Ramblings: Homelessness Ticks Up in Roanoke Valley; School Board Members Chosen; Applicants Seek Council Seat

What are Ramblings? Ramblings are a collection of short items that have caught our attention for one reason or another.

What are Ramblings? Ramblings are a collection of short items that have caught our attention for one reason or another. We’re on the lookout for tidbits related to money in politics, data, business, civic engagement or interesting events. Think you know of something that could be a Rambling? Drop us a line at editor@roanokerambler.com and we may well write about it. Happy reading!

Homelessness in the Roanoke Valley has increased over the last year, according to new data. Above, Dawn Sandoval, director of homeless outreach group The Least of These Ministry, chats in November 2021 with Andrew Sweet, who had moved to Roanoke from Buchanan to look for a job. FILE PHOTO BY STEPHANIE KLEIN-DAVIS FOR THE ROANOKE RAMBLER

Homeless count increases in Roanoke

Homelessness in the Roanoke Valley has increased over the last year, according to new data.

In January, officials counted 402 people experiencing homelessness in the region, 326 of whom were staying in shelters and another 76 outdoors. That’s a 20 percent increase overall from last year. The number of those outdoors more than doubled from last year’s count of 37 individuals.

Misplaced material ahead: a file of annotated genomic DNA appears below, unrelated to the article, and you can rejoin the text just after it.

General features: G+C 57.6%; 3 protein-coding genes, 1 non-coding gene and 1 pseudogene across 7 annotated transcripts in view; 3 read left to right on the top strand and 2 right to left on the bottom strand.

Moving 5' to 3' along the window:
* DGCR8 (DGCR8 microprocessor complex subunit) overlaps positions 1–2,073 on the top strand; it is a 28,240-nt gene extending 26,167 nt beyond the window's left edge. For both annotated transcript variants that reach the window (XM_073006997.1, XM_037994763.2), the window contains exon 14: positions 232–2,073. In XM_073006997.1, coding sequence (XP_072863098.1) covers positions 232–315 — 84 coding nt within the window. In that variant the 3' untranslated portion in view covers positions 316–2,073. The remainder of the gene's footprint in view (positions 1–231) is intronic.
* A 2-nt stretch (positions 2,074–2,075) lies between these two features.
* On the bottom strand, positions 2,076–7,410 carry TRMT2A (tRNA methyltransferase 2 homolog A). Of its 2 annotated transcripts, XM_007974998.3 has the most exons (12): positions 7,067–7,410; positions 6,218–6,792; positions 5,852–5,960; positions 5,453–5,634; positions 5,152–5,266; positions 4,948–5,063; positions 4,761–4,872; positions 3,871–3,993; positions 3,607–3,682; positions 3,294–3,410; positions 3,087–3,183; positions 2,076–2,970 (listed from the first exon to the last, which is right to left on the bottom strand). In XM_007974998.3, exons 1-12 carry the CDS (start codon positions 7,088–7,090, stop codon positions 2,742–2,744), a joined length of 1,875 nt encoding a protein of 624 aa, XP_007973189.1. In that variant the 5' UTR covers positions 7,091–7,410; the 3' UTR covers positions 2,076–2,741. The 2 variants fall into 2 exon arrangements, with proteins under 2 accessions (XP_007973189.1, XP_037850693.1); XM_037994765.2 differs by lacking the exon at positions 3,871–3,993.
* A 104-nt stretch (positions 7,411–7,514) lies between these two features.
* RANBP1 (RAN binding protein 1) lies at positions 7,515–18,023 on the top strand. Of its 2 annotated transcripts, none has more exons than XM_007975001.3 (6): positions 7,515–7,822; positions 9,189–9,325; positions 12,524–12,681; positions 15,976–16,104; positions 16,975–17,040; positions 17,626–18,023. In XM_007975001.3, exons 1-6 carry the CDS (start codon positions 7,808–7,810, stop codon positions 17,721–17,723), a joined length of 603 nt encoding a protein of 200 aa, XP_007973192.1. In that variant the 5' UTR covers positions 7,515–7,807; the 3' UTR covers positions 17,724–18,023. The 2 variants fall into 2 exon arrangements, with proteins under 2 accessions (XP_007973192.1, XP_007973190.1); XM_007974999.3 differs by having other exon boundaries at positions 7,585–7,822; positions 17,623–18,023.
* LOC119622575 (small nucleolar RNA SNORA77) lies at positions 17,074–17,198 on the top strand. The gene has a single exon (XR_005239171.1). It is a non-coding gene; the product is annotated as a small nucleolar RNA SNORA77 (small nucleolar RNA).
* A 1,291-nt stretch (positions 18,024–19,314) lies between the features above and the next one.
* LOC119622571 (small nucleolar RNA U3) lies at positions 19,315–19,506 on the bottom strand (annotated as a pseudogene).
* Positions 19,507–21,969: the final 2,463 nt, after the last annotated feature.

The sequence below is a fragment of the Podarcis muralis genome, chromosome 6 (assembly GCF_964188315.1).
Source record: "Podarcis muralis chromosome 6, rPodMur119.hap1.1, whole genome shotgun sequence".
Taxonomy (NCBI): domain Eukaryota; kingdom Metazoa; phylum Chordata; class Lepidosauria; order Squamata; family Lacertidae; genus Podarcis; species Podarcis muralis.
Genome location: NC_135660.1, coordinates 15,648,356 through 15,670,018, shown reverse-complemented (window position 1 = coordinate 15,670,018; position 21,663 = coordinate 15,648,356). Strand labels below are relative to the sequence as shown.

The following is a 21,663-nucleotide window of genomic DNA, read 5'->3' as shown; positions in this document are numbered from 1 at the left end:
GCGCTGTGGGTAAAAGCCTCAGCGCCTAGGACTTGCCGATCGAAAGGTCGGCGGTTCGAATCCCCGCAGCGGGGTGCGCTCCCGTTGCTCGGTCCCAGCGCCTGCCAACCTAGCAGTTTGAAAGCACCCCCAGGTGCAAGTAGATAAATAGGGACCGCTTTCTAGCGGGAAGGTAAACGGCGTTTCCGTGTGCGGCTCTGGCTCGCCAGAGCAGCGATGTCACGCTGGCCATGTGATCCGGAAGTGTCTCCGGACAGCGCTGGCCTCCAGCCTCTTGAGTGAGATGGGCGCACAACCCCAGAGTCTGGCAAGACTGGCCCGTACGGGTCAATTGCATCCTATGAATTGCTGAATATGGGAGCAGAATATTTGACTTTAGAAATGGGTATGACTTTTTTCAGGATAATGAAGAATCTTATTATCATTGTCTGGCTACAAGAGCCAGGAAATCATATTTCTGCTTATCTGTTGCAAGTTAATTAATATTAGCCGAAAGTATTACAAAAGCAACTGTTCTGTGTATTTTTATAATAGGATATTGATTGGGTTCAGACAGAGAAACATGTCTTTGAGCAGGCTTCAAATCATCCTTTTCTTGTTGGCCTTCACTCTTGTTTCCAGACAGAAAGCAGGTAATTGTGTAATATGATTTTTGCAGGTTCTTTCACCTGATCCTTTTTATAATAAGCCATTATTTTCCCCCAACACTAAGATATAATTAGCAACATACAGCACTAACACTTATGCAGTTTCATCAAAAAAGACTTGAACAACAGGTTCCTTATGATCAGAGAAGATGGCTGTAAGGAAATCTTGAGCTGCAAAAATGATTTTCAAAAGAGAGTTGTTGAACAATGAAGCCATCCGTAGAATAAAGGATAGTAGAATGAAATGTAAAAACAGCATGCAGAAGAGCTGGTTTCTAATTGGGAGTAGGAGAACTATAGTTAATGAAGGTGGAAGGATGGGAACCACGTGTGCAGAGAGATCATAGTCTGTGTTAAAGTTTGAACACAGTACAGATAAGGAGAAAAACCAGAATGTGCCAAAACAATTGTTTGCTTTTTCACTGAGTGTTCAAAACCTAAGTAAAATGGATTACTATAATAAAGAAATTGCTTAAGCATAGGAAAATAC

The latest Point in Time census report from the Blue Ridge Interagency Council on Homelessness notes that the region’s homelessness rate has decreased since 2012, when 561 people were counted as homeless.

“Even though the overall homeless count has decreased over the last twelve years, recent trends reflect the challenges facing our community,” the report says. “This substantial increase in the unsheltered count can likely be partially attributed to an increase in the accuracy of the street count.”

Another team of outreach workers allowed officials to count people at encampments early in the morning before they left.

“It cannot be discounted that other factors – including economic and lack of affordable housing – are also contributing to the unsheltered and overall increases,” the report notes.

The census also estimated the primary reason why individuals became homeless. Following an option for “other” at 15 percent, the report said 14 percent cited a relationship conflict; 10 percent cited a lack of affordable housing; and 10 percent cited underemployment or a low income.

Overall, the report says 31 percent cited an eviction as a reason for their homelessness.

The report does note a 40 percent decline in the number of homeless veterans regionally, as well as an increase in the number of those leaving homelessness for permanent housing.

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Council chooses school board members

Roanoke’s school board will see two new faces and the return of an incumbent in July.

City Council on Monday appointed Auraliz “Liz” Quintana, Deidre Trigg and board member Michael Cherry II to three-year terms. The vote was 6-0 with Councilwoman Vivian Sanchez-Jones absent.